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Highlights of Brain Storming Session On “Insecticide Resistance Management in Horticultural Crops – Way Forward!”

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Brain storming session on “Insecticide Resistance Management in Horticultural Crops – Way Forward!”  was organized jointly by the Association for Advancement of Pest Management in Horticultural Ecosystems (AAPMHE) and the Indian Institute of Horticultural Research (IIHR) on 30th Aug, 2014 at IIHR, Hessaraghatta, Bengaluru. 65 participants comprising researchers from different ICAR institutes and State Agricultural Universities, representatives from private sector and students participated in the deliberations.

 

Dr. K. R. Kranthi, Director, CICR, Nagpur delivered the key note address on the overview of insecticide resistance in arthropods with special reference to cotton bollworms and Bt cotton. He spoke on the rationality behind the succession of transgenic cotton hybrids like Bollgard, I, II, etc. He expressed concern that in spite of several research efforts on IRM, the ground reality remains grim with commercial interests of pesticide firms and dealers determining the use or ban of insecticides. Dr. B. V. Patil, Ex-Vice-Chancellor, UAS, Raichur emphasized the role of young researchers in educating farmers. He mentioned that next to paddy, vegetables such as chili, brinjal and tomato receive more pesticides. Lack of knowledge on new molecules, mode of action, misuse/overuse of insecticides are the causes for emergence of resistance in arthropods especially in bollworms and sucking pests. He stated that new molecules with increased efficacy are available for managing resistance; there is a need to educate farmers to solve the resistance problem. Dr. T. Manjunatha Rao, Director, IIHR, in his presidential remarks mentioned that crop production and productivity is important for farmers. He stated lack of knowledge on appropriate usage of insecticide in a long way has led to the development of resistance. He requested the scientists to come out with knowledgeable publications that could reach policy makers and farmers for the betterment of the country. 

 

Brain storming was conducted in four sessions, viz., Chemical interventions for IRM, Bt crops/Molecular genetics, Insecticide Resistance Management & Integrated Pest Management and IRM – New molecules: Industrial and Farmers perspectives comprising of 14 presentations by various speakers viz., Dr. Irani Mukerjee, IARI, New Delhi, Dr. T. Venkatesan, NBAII, Bengaluru, M. Mani, NBAII, Bengaluru, Dr. Debi Sharma, IIHR, Bengaluru, Dr. N. Srinivasa, GKVK, Bengaluru, Dr. K. S. Mohan, Monsanto, Bengaluru, Dr. G.M.V. Prasada Rao, ANGRAU, Guntur, Mrs. D. Lokeshwari, IIHR, Bengaluru and Mrs. Gandhi Gracy, NBAII, Bengaluru, Dr. B.V. Patil, UAS, Raichur, Karnataka, Dr. M. Mohan, NBAII, Bengaluru, Dr. S. Sriram, IIHR, Bengaluru, Dr. V. Sridhar, IIHR and Dr. M. R. Hegde, IIHR, Bengaluru. In the plenary session following recommendations were prescribed.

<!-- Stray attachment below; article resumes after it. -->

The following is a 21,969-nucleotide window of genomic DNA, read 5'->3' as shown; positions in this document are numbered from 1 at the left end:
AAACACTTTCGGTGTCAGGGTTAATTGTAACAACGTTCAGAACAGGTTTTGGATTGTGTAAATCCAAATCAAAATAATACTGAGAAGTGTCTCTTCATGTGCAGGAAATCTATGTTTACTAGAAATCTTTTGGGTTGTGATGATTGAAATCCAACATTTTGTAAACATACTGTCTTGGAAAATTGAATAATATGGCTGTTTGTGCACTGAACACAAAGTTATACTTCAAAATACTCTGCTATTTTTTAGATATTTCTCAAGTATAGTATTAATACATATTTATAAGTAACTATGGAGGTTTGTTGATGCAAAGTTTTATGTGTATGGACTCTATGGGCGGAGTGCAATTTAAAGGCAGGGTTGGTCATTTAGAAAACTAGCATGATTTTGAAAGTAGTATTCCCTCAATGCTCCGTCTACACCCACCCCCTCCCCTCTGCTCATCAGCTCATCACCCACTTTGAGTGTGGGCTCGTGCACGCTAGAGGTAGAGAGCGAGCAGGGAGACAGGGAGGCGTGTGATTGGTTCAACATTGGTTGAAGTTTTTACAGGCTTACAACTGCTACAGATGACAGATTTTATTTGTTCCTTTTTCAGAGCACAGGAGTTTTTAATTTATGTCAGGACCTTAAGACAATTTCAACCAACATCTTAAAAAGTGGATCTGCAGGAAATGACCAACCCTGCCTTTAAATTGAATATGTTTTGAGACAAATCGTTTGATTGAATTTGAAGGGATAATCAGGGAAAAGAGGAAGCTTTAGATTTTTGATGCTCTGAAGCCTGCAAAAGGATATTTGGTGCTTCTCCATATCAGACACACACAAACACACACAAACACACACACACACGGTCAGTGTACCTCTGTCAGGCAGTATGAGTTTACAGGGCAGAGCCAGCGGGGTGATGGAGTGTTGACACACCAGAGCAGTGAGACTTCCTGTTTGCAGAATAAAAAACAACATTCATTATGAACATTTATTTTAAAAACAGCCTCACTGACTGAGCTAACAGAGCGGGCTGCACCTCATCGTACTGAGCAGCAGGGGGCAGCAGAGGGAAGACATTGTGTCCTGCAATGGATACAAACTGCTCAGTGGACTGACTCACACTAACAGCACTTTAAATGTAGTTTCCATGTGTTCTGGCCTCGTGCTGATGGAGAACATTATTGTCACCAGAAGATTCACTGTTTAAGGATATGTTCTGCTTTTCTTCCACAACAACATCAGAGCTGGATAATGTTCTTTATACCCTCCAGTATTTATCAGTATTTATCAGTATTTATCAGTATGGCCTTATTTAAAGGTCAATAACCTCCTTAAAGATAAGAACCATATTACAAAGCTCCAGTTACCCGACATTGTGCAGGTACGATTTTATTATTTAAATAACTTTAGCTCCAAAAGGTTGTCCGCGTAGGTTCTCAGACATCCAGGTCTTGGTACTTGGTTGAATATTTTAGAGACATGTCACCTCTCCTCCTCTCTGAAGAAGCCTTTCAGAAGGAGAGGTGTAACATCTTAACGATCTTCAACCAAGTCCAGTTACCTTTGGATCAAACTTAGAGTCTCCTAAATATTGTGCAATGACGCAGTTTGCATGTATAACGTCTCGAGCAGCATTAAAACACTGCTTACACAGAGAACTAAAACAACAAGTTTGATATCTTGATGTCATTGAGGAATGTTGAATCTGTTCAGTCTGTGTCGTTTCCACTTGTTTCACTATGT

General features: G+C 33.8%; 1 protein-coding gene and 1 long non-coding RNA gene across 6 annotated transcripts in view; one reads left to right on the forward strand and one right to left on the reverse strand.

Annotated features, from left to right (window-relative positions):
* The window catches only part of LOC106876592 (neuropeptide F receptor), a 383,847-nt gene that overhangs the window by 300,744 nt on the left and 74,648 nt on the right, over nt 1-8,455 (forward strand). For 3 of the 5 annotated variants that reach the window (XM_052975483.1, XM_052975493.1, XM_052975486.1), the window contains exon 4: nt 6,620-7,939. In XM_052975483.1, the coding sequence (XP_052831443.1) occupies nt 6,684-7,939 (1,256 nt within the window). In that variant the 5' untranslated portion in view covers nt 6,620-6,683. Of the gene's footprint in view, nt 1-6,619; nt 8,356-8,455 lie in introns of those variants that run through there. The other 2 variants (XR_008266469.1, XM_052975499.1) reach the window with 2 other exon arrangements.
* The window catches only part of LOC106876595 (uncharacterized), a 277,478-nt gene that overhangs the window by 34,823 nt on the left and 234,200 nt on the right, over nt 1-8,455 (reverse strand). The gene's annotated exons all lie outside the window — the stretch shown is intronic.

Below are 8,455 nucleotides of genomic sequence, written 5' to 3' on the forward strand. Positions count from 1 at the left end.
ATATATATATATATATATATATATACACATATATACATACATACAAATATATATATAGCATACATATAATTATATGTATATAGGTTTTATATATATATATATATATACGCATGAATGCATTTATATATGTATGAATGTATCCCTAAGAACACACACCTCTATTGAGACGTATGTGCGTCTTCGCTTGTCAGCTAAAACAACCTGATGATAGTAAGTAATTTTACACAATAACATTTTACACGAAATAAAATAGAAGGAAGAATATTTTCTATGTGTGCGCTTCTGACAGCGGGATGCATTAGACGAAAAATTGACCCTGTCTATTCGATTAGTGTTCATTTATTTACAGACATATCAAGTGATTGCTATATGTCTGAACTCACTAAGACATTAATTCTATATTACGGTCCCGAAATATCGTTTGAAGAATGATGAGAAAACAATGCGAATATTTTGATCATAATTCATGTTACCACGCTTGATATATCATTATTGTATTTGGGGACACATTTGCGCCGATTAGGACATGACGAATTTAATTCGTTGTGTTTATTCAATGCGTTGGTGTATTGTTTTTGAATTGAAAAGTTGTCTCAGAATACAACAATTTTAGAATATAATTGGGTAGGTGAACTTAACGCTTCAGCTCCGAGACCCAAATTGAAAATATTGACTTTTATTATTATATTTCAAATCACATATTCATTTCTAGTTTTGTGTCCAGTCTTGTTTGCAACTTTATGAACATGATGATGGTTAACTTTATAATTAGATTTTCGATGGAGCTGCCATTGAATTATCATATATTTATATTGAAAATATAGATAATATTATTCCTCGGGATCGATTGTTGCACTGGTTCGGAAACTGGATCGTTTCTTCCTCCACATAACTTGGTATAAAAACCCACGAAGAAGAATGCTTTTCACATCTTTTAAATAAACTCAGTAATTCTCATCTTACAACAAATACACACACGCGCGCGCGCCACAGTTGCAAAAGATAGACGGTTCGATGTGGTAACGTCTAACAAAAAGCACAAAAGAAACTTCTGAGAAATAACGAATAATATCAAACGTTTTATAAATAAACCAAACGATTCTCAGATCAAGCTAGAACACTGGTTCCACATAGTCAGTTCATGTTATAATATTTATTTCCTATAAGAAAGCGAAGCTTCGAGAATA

Recommendations

  1. Use of non-chemical strategies - pest exclusion, host-free periods, crop rotation, biological control, use of Bt, synergists and micronutrients was emphasized.
  2. The waiting period for pesticides on crops has to be furnished along with the label claim for residue free produce and for effective IRM.
  3. Compatibility studies involving insecticides, fungicides, fertilizers, weedicides etc. are urgently required.
  4. Improper disposal of left over pesticides into wetlands, water bodies should be strictly punished under the law. 
  5. Clear guidelines may be provided for recommendations for crops where there is no label claim (Action: CIB, DPP, ICAR, Plant Protection Section).
  6. Studies on ready to use mixtures/cock-tail formulations have to be initiated as the composition of such cock tails is often unknown. 
  7. The laws governing the manufacture, trade, movement/transportation and use should be strictly monitored by health authorities and the state government should take the initiative.
  8. Information on setting up and maintaining an IPM monitoring program has to be made available for the farming community through farm advisors to determine the best application timing for pesticides to minimizing pesticide use.
  9. A toll-free customer service telephone line has to be made available for farmers by state government to report unexpected levels of damage from the pests and control failures to monitor and combat resistance.  
  10. Awareness on new molecules, formulations and applicators should be created among extension personal and then at the farming community level.